Koi Coloring Brush Pen

Koi Coloring Brush Pens, made by Sakura, are surprisingly hard to find even in Japan.  I found these on Amazon and the first set I bought was actually a grayscale set that I really liked.  I then bought the 12-piece colored set and was disappointed because the colors were too rich and bright for my taste ( I think they were originally made for coloring manga).  On Kraft paper (the brown paper my sketchbook uses) it dampens some of that color and makes it more tolerable for me.  I originally fell in love with these pens because they don't bleed through the pages in the same way most markers do.  I use these to color and shade my line art to give them more volume.

Sakura sells 24-piece and 48-piece sets as well, but they get pretty expensive and I was worried that I wouldn't get the colors I like.  I actually found a store in Bangkok that sells individual colors, but I felt too pressured to buy anything.  Hopefully this is something Sakura Philippines will bring here soon.    

Uni-Ball Signo White Gel Ink Pen

This one you can actually buy in National Bookstore.  The Uni-Ball Signo White Gel Ink Pen costs around 96 Pesos.  Don't expect your local NBS clerk or saleslady to recognize the name immediately though, and bring a picture just in case.  This is one of my most recent purchases, and I bought it specifically to experiment in using it with my new Sketchbook.  It seems to be very popular among comic book artists.

Pentel Felt Tip Sign Pen

This is another one of those pens that I discovered in Japan.  I bought it because it was similar to the Zebra Pen with its felt tip, except colored.  I bought a single brown and grey pen while in Japan, but I recently purchased a set of 12 on Amazon, which I'm very excited to play around with.  As with Sakura, Pentel has a retail presence here, so it's not impossible that they will bring these over someday, perhaps USK Philippines can push for that.

Languo Metal Case Sketchbook

This sketchbook can actually be found in National Book Store, although I cannot say if it's available in all branches.  I found mine buried in the Megamall Branch along with a few others.  Oddly, they seem to all be flag themed.  Mine seems to carry the French flag, while the rest of the sketchbooks I saw bore the Chinese flag (Languo seems to be a Chinese company).  The  most curious thing about these sketchbooks is that they are divided into three sections : Kraft paper, dotted graph paper, and Kraft paper again.  I've never seen sketchbooks like these before.  The thing I liked most about them was that both the Kraft paper and the graph paper were able to hold my Zebra brush pen strokes without bleeding through to the other side of the page.  This "metal" version costs only 215 pesos while there is another square shaped paperback version that costs 146 Pesos (with similar paper divisions).  If the NBS clerks don't seem to  know what you're talking about, just dig around in the sketchbook and notebook sections of your local NBS and you might get lucky.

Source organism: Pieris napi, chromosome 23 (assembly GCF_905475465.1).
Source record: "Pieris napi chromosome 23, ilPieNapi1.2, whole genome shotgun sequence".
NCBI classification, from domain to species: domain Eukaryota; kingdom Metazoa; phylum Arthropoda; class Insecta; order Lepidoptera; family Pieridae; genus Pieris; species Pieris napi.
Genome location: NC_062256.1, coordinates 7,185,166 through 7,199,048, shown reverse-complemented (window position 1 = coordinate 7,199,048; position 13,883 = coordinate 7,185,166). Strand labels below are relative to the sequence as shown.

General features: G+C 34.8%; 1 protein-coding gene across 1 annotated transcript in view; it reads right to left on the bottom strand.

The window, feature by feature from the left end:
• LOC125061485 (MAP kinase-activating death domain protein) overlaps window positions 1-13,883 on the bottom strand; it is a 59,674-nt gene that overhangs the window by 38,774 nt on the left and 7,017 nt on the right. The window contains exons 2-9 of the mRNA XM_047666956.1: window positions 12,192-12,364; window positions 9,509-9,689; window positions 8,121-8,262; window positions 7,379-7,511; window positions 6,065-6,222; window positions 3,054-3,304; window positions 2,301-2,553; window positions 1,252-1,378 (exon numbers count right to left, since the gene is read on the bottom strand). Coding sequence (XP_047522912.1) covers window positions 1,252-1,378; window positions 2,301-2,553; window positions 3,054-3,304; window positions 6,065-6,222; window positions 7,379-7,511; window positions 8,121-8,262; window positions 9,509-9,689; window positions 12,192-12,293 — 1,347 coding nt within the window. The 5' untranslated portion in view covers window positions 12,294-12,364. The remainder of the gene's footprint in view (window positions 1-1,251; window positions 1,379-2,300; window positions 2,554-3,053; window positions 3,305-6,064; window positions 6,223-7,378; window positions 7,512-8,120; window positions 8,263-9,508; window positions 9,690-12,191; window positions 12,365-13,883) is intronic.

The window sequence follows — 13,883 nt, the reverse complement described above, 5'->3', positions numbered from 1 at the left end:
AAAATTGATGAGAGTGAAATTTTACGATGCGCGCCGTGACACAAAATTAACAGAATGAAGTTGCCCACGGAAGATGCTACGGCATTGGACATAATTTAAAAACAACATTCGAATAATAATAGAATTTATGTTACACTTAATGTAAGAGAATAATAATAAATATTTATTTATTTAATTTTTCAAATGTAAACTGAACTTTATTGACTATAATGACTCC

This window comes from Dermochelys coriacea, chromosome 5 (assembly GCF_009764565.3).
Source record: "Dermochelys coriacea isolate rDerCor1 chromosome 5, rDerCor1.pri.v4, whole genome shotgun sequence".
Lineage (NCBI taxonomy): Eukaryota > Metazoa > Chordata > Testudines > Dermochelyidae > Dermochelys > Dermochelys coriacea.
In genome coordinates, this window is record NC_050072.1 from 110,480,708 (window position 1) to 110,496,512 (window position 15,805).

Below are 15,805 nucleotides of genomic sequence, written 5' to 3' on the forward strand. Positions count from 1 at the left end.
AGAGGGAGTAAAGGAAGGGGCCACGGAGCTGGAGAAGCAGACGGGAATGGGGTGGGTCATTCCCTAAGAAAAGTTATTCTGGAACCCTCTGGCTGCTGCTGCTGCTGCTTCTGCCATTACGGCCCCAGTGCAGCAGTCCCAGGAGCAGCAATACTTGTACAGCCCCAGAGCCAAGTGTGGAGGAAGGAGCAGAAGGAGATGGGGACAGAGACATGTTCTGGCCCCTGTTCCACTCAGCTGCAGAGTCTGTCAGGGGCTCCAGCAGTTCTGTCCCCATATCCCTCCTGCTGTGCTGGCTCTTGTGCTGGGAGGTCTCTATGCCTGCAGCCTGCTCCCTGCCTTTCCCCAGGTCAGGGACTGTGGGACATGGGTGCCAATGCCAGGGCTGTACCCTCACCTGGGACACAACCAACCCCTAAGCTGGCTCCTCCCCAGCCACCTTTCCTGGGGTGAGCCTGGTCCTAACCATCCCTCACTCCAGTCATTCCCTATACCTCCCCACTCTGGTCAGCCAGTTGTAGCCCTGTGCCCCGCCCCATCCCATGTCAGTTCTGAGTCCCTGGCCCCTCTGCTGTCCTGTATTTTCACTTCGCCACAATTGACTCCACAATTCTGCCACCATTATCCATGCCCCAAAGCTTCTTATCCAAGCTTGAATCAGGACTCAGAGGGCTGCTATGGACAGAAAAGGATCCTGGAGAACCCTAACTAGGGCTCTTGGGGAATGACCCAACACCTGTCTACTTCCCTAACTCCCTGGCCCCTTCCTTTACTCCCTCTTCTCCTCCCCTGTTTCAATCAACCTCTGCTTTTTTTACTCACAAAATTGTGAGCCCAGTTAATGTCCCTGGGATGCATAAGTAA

I hope you guys found this post useful, and have fun experimenting with these materials.  If you have any questions I'd be happy to answer them in the comments!

This blog was cross posted from Ryan's art blog, where you can find more urban sketches and other art related stuff.

Saturday, May 9, 2015

Urban Sketchers PH 4th Anniversary Events in Old Manila

Hello! Urban Sketchers Philippines turns 4 years old this month!

To celebrate, we will have two events. First, we will be having our official monthly sketchwalk at the historic citadel of Fort Santiago in Intramuros on Saturday, May 16, 2015. We'll be there from 9am to 12nn, so do sketch with us! Everyone is welcome to join the sketchwalk. Joining is always free. :)

You can sketch around Fort Santiago, the view of the Pasig River, the passing tourists, and whatever catches your interest in the area. We meet for show & tell and our 'class picture' at 11:45 sharp by the iconic main gate.

Aside from it being our anniversary sketchwalk, it's also a great opportunity for us to create works that can be exhibited the following day, May 17 (Sunday) during the Urban Design Festival.

Please bring loose sheets of drawing/watercolor paper for the sketchwalk. After our activity, the sketches will be collected for display the following day. We promise to take care of the sketches! :)

The second event is an Urban Sketching Workshop and Exhibit, which is part of the Manila Urban Design Festival that will be held at the Maestranza Plaza (near Plaza Mexico) in Intramuros. This will be on May 17, 2015 (Sunday). The exhibit will run from 1pm-6pm and will feature location drawings made by the members of Urban Sketchers Philippines.

The workshop/talk on location sketching will be from 3pm-5pm and will be facilitated by one of the founders of Urban Sketchers Philippines, Janeil Arlegui. The workshop on sketching will show some of the simplest techniques anyone can learn easily in capturing what you observe onto paper or a sketchbook. With practice, sketching becomes a common skill as learning to ride a bicycle or reading and writing! Sketching can make a big difference in seeing and realizing our city's environments, people, and imagination for it becoming a better place to live in.